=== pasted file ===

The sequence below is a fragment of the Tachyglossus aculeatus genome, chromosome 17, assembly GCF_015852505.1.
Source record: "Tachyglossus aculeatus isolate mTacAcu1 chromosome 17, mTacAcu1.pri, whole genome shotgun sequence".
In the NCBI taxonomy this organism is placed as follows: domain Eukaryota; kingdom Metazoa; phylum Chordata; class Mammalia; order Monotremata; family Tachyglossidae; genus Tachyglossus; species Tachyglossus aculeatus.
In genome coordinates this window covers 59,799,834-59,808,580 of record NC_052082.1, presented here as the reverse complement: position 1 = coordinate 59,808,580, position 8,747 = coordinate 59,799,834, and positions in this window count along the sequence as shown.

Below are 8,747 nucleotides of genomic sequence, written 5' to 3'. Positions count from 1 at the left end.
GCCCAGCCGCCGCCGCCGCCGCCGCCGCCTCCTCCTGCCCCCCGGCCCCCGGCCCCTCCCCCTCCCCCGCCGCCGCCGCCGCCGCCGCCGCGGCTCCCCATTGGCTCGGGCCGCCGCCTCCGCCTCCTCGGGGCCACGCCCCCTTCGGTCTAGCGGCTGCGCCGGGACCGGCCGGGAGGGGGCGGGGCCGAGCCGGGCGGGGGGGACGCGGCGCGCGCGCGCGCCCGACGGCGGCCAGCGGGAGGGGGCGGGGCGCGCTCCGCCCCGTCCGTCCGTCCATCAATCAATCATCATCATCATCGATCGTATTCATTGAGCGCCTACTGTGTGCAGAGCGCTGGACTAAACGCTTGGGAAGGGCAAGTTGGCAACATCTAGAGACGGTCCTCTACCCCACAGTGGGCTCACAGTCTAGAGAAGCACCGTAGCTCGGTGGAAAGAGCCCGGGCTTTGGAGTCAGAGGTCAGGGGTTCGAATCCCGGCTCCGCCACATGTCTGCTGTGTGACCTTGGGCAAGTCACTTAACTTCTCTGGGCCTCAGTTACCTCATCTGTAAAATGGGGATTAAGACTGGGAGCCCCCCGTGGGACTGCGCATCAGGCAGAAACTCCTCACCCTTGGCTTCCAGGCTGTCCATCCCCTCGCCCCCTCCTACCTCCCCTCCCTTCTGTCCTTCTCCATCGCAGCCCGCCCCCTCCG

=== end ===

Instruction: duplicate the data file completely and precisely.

The sequence below is a fragment of the Tachyglossus aculeatus genome, chromosome 17, assembly GCF_015852505.1.
Source record: "Tachyglossus aculeatus isolate mTacAcu1 chromosome 17, mTacAcu1.pri, whole genome shotgun sequence".
In the NCBI taxonomy this organism is placed as follows: domain Eukaryota; kingdom Metazoa; phylum Chordata; class Mammalia; order Monotremata; family Tachyglossidae; genus Tachyglossus; species Tachyglossus aculeatus.
In genome coordinates this window covers 59,799,834-59,808,580 of record NC_052082.1, presented here as the reverse complement: position 1 = coordinate 59,808,580, position 8,747 = coordinate 59,799,834, and positions in this window count along the sequence as shown.

Below are 8,747 nucleotides of genomic sequence, written 5' to 3'. Positions count from 1 at the left end.
GCCCAGCCGCCGCCGCCGCCGCCGCCGCCTCCTCCTGCCCCCCGGCCCCCGGCCCCTCCCCCTCCCCCGCCGCCGCCGCCGCCGCCGCCGCGGCTCCCCATTGGCTCGGGCCGCCGCCTCCGCCTCCTCGGGGCCACGCCCCCTTCGGTCTAGCGGCTGCGCCGGGACCGGCCGGGAGGGGGCGGGGCCGAGCCGGGCGGGGGGGACGCGGCGCGCGCGCGCGCCCGACGGCGGCCAGCGGGAGGGGGCGGGGCGCGCTCCGCCCCGTCCGTCCGTCCATCAATCAATCATCATCATCATCGATCGTATTCATTGAGCGCCTACTGTGTGCAGAGCGCTGGACTAAACGCTTGGGAAGGGCAAGTTGGCAACATCTAGAGACGGTCCTCTACCCCACAGTGGGCTCACAGTCTAGAGAAGCACCGTAGCTCGGTGGAAAGAGCCCGGGCTTTGGAGTCAGAGGTCAGGGGTTCGAATCCCGGCTCCGCCACATGTCTGCTGTGTGACCTTGGGCAAGTCACTTAACTTCTCTGGGCCTCAGTTACCTCATCTGTAAAATGGGGATTAAGACTGGGAGCCCCCCGTGGGACTGCGCATCAGGCAGAAACTCCTCACCCTTGGCTTCCAGGCTGTCCATCCCCTCGCCCCCTCCTACCTCCCCTCCCTTCTGTCCTTCTCCATCGCAGCCCGCCCCCTCCG